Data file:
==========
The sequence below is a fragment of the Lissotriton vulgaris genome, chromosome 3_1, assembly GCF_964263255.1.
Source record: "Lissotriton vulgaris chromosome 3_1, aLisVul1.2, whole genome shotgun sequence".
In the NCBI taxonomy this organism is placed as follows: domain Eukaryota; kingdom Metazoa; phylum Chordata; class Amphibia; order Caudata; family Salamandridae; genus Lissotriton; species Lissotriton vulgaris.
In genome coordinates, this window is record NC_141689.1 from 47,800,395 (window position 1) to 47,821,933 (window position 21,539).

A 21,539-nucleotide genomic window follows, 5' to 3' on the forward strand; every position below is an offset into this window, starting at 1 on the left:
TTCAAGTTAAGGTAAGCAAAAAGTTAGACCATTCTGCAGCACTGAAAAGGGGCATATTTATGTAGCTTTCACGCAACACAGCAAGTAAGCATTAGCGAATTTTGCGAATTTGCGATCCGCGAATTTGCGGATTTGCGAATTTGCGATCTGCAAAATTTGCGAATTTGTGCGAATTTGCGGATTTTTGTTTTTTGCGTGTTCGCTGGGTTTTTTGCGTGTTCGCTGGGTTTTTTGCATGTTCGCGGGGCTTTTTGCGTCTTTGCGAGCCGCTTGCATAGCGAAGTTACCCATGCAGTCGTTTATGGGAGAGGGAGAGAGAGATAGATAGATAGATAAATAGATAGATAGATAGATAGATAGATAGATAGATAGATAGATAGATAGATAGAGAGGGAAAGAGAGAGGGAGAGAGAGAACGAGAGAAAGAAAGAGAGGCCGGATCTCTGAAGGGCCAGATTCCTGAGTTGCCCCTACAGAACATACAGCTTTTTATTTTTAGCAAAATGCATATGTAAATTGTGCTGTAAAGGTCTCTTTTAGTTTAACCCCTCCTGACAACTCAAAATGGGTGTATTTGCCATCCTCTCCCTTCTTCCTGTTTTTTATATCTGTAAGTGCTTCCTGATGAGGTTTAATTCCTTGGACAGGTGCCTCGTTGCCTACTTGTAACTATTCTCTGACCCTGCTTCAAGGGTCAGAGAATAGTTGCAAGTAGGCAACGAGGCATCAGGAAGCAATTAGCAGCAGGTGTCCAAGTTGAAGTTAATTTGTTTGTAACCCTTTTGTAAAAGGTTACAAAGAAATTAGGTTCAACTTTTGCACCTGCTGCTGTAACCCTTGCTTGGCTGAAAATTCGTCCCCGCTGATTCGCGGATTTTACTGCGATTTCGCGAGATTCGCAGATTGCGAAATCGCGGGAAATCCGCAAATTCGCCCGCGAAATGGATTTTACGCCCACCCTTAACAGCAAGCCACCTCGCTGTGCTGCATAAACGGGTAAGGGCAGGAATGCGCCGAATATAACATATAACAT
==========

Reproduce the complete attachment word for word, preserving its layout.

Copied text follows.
The sequence below is a fragment of the Lissotriton vulgaris genome, chromosome 3_1, assembly GCF_964263255.1.
Source record: "Lissotriton vulgaris chromosome 3_1, aLisVul1.2, whole genome shotgun sequence".
In the NCBI taxonomy this organism is placed as follows: domain Eukaryota; kingdom Metazoa; phylum Chordata; class Amphibia; order Caudata; family Salamandridae; genus Lissotriton; species Lissotriton vulgaris.
In genome coordinates, this window is record NC_141689.1 from 47,800,395 (window position 1) to 47,821,933 (window position 21,539).

A 21,539-nucleotide genomic window follows, 5' to 3' on the forward strand; every position below is an offset into this window, starting at 1 on the left:
TTCAAGTTAAGGTAAGCAAAAAGTTAGACCATTCTGCAGCACTGAAAAGGGGCATATTTATGTAGCTTTCACGCAACACAGCAAGTAAGCATTAGCGAATTTTGCGAATTTGCGATCCGCGAATTTGCGGATTTGCGAATTTGCGATCTGCAAAATTTGCGAATTTGTGCGAATTTGCGGATTTTTGTTTTTTGCGTGTTCGCTGGGTTTTTTGCGTGTTCGCTGGGTTTTTTGCATGTTCGCGGGGCTTTTTGCGTCTTTGCGAGCCGCTTGCATAGCGAAGTTACCCATGCAGTCGTTTATGGGAGAGGGAGAGAGAGATAGATAGATAGATAAATAGATAGATAGATAGATAGATAGATAGATAGATAGATAGATAGATAGATAGAGAGGGAAAGAGAGAGGGAGAGAGAGAACGAGAGAAAGAAAGAGAGGCCGGATCTCTGAAGGGCCAGATTCCTGAGTTGCCCCTACAGAACATACAGCTTTTTATTTTTAGCAAAATGCATATGTAAATTGTGCTGTAAAGGTCTCTTTTAGTTTAACCCCTCCTGACAACTCAAAATGGGTGTATTTGCCATCCTCTCCCTTCTTCCTGTTTTTTATATCTGTAAGTGCTTCCTGATGAGGTTTAATTCCTTGGACAGGTGCCTCGTTGCCTACTTGTAACTATTCTCTGACCCTGCTTCAAGGGTCAGAGAATAGTTGCAAGTAGGCAACGAGGCATCAGGAAGCAATTAGCAGCAGGTGTCCAAGTTGAAGTTAATTTGTTTGTAACCCTTTTGTAAAAGGTTACAAAGAAATTAGGTTCAACTTTTGCACCTGCTGCTGTAACCCTTGCTTGGCTGAAAATTCGTCCCCGCTGATTCGCGGATTTTACTGCGATTTCGCGAGATTCGCAGATTGCGAAATCGCGGGAAATCCGCAAATTCGCCCGCGAAATGGATTTTACGCCCACCCTTAACAGCAAGCCACCTCGCTGTGCTGCATAAACGGGTAAGGGCAGGAATGCGCCGAATATAACATATAACAT